At this point, it's well-known that years of playing football can cause long-term mental problems. It's also strongly suspected that this is true for players who merely suffer routine blows to the head — and are never even diagnosed with a concussion.
But new research, presented yesterday by Wake Forest scientists at the annual meeting of the Radiological Society of North America, suggests that the damage can occur even more quickly than many people feared.
Their analysis of 24 high- school football players found a correlation between the number of hits each player took in a season and changes in the corpus callosum and other areas of the brain known to be affected by concussions.
Now, the researchers didn't link these changes in the brain to actual behavioral changes, and they don't know for sure they were caused by football — they found a correlation, not a causation. Still, it's a disturbing finding given the mounting pile of evidence that football causes brain damage on a scale much larger than we realized.
What the researchers found
The researchers worked with something called the Kinematics of Impact Data Set (KIDS). In essence, it involves putting accelerometers in football helmets that measure the frequency and severity of hits, then letting youth players wear the helmets over the course of a season or more.
The researchers used this data for 24 high-school players between the ages of 16 and 18. These players also underwent diffusion MRI scans before and after the season, which allows doctors to see how fluids move through the neurons in their brains' white matter, potentially revealing any abnormalities in the tissue.
Using the accelerometer data, the researchers split the players into two groups: 9 of them were so-called "heavy hitters," who took many blows to the head, and 15 were "light hitters," and took fewer. None were diagnosed with a concussion during the season.
All of these players showed changes in their brains' white matter that the researchers called "concerning" — and the heavy hitters showed significantly higher levels of these changes than the light ones. The changes were disproportionately found in the corpus callosum and other areas deep in the white matter (which lies below the grey matter at the outer surface of the brain), which previous research has found to be frequently affected by concussions.
Again, as far as we know, the players didn't demonstrate any symptoms during the season and the researchers didn't establish any link with actual brain problems. They see this as an initial step in researching the effects of football on young brains. But seen in the light of other things we've recently learned about head trauma, these findings are rather concerning.
What we know about football and the brain
Over the past decade or so, several prominent former NFL players have committed suicide after suffering from years of emotional and memory problems. When doctors examined their brains afterward, they found evidence of a long-term disease called chronic traumatic encephalopathy, or CTE.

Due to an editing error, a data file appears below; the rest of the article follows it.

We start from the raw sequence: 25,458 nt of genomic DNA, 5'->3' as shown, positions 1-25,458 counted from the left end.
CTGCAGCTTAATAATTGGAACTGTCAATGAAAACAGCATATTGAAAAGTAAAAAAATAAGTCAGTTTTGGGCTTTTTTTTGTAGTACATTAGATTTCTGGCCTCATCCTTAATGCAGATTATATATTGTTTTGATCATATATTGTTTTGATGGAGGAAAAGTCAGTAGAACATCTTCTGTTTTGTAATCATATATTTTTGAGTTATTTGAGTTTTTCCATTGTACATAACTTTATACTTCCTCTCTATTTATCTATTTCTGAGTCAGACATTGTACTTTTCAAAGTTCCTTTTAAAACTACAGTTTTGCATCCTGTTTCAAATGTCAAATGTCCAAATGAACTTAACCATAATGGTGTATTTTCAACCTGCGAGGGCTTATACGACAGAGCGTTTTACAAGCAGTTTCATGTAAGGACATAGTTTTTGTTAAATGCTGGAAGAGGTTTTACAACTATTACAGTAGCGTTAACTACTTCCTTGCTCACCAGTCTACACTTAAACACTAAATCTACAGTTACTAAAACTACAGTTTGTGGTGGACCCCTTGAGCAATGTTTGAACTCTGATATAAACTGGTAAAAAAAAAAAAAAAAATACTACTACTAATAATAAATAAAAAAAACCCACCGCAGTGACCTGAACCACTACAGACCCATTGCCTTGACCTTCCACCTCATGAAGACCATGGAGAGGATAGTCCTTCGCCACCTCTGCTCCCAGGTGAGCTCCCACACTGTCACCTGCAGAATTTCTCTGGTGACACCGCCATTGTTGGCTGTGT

For nearly a century, doctors knew the disease could occur in boxers who were repeatedly punched in the head (they called it "punch drunk"), but awareness that football players were also susceptible came slowly. In 2002, Mike Webster — a former Pittsburgh Steelers player who suffered from depression and dementia before dying from a heart attack at age 50 — was diagnosed, becoming the first former NFL player confirmed to have it.
Although the symptoms may appear during a patient’s lifetime, a definitive diagnosis can only be made after death, when doctors have the chance to examine the brain and look for telltale signs of the disease. In postmortem exams, heavy depositions of a protein called tau in the brain are one sign of CTE.
At least 50 retired NFL players have been diagnosed with CTE so far, but hundreds more are probably living with it undiagnosed. Scientists have found it can cause a range of problems — headaches, difficulty concentrating, erectile dysfunction, depression, increased anger and aggression, reduced impulse control, and eventually, severe dementia — which often don't appear until years after a player has retired.
Most players diagnosed with CTE played for many years and suffered multiple concussions, but that's not always the case: in 2010, a 21 year-old University of Pennsylvania football player named Owen Thomas killed himself and was found to have early stages of CTE, making him the one of the youngest cases diagnosed so far.
The most recent, most disturbing finding about CTE is the mounting evidence that mild, routine hits — which present no immediate symptoms and are generally categorized as sub-concussions, rather than concussions — might also lead to CTE. Last spring, new research came out showing that, like these high school players, college football players have detectable changes in their brains after spending just a few years on the field, and heavier hitters have more pronounced changes.
What's more, research suggests that efforts (at both the pro and college level) to more rigorously screen for concussions and keep concussed players out of the game are still far from perfect. One study found that more than 80 percent of concussions at the college level still go unreported.
￼￼￼￼￼￼￼￼￼￼￼￼￼Scientists still don’t really understand how repetitive brain trauma causes CTE. Some hypothesize that milder hits contribute to it by disrupting the blood-brain barrier (the lining that prevents molecules in your bloodstream from entering your brain), potentially causing undetectable long-term damage.
This could be a big problem because a lot of football players experience these sorts of hits over and over throughout a game as a matter of routine. Getting rid of vicious hits and severe concussions is one thing, but eliminating these routine hits might just not be possible. If CTE is as common as some scientists believe, the NFL could have an epidemic on its hands.